Airline acquisitions could have a significant impact on business travel sector

Tuesday, December 11, 2012

Airline acquisitions could have a significant impact on business travel sector

While budget-conscious executives can save money by staying in serviced apartments and corporate housing, there is less room to maneuver when it comes to airfare. The cost of business-class flights can be one of the greatest expenses faced by executives seeking to travel internationally, and finding cost-effective fares without compromising on quality can be a significant challenge. New developments in the aviation industry could have a lasting impact on the business travel sector in the coming year.

Solidifying positions
Business Travel News reports that officials at Delta Airlines and Virgin Atlantic are currently discussing the possibility of a collaborative transatlantic partnership. The potential arrangement is still being examined by regulatory professionals, but should the move be given the green light, both carriers would cement their position as leading airlines for business travelers.

Delta and Virgin Atlantic's collaboration will involve the sharing of routes between the U.S. and the U.K., one of the busiest corporate routes in the world. In addition to coordinating flights, the collaboration would also incorporate a revenue sharing scheme and joint initiatives to promote corporate sales. The discussions follow Delta's successful acquisition of Singapore Airlines' 49 percent share in Virgin Atlantic, which was valued at approximately $360 million.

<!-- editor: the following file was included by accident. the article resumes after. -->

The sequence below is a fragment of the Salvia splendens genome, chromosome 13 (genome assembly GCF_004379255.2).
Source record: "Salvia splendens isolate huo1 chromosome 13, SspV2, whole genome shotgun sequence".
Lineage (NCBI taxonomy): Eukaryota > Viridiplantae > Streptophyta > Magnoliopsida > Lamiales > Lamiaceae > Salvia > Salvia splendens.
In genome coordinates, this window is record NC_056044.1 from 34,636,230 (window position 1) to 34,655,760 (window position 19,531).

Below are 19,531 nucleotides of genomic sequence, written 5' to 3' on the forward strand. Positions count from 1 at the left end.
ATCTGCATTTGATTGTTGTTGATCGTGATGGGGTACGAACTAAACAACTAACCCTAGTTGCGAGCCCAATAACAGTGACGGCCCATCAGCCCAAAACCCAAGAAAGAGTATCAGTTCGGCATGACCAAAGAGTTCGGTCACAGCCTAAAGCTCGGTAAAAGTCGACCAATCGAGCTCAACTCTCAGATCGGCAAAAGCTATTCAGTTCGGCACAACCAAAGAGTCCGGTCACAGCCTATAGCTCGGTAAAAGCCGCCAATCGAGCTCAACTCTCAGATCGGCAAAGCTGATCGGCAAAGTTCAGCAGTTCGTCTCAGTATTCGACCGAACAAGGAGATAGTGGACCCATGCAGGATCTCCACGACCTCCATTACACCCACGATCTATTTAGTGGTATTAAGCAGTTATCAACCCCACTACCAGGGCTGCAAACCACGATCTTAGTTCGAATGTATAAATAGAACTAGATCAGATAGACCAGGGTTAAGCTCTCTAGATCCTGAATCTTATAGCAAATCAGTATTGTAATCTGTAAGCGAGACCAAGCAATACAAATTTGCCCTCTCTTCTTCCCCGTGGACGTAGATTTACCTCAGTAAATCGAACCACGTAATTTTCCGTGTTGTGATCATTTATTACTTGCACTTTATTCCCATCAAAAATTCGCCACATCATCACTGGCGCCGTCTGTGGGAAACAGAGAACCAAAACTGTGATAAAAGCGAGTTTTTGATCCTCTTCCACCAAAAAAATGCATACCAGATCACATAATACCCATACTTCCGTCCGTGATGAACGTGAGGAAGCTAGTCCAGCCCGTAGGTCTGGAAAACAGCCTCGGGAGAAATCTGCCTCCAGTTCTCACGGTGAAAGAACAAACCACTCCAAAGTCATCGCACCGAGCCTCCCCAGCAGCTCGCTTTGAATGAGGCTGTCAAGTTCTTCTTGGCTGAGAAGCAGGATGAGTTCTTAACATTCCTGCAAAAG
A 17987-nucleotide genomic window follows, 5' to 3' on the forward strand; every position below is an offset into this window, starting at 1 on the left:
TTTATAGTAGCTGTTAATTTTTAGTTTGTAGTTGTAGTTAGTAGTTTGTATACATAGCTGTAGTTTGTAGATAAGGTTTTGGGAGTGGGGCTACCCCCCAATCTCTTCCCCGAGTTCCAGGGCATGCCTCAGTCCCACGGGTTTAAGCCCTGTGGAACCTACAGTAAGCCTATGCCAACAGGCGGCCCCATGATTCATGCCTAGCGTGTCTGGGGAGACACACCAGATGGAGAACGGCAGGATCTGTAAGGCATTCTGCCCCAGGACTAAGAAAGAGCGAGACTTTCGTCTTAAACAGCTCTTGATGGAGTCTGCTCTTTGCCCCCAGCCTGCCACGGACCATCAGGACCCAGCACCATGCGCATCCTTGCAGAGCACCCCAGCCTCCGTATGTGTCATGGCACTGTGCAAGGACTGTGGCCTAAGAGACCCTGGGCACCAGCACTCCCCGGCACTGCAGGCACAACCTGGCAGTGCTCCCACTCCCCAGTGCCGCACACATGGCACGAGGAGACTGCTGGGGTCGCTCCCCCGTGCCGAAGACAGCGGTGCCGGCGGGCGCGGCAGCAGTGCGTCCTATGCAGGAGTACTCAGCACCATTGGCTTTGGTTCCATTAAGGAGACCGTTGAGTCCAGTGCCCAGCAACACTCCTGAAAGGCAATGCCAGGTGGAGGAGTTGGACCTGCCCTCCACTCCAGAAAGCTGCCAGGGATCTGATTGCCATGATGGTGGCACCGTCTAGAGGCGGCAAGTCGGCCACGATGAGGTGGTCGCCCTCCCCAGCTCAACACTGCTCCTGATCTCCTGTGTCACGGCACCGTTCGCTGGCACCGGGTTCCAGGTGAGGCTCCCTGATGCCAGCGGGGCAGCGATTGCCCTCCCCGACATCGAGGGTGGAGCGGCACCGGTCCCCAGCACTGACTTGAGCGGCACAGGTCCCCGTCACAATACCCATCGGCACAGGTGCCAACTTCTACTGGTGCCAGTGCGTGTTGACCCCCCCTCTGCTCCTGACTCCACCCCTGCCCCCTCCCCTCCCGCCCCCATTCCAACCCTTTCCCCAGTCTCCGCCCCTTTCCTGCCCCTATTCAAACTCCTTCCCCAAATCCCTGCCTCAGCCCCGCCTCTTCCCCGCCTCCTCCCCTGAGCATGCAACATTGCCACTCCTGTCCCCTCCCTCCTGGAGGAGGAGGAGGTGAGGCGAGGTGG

"The partnership allows both carriers to offer a greatly expanded network at Heathrow and to overcome slot constraints, which have limited the growth and competitive capability of both airlines," read a statement from the two airlines, as quoted by the news source. "The two carriers will operate a total of 31 peak-day roundtrip flights between the U.K. and North America, 23 of which operate at London Heathrow."

Intense competition
According to The New York Times, the move is seen as a direct bid to challenge British Airways' significant market share of business flights to and from the U.K. The partnership will result in increased service between major financial hubs such as London and New York, with flights departing every 15 minutes. This could be seen as a positive thing for frequent business travelers, but it remains to be seen how the partnership will affect the price of executive-class seats.

Many experts in the aviation industry claim that Delta's move to take a greater share of the transatlantic market has been well timed. The lingering financial instability of Delta's main competitor American Airlines has meant that Delta is well positioned to assume a greater share of the fiercely competitive transatlantic business flight market.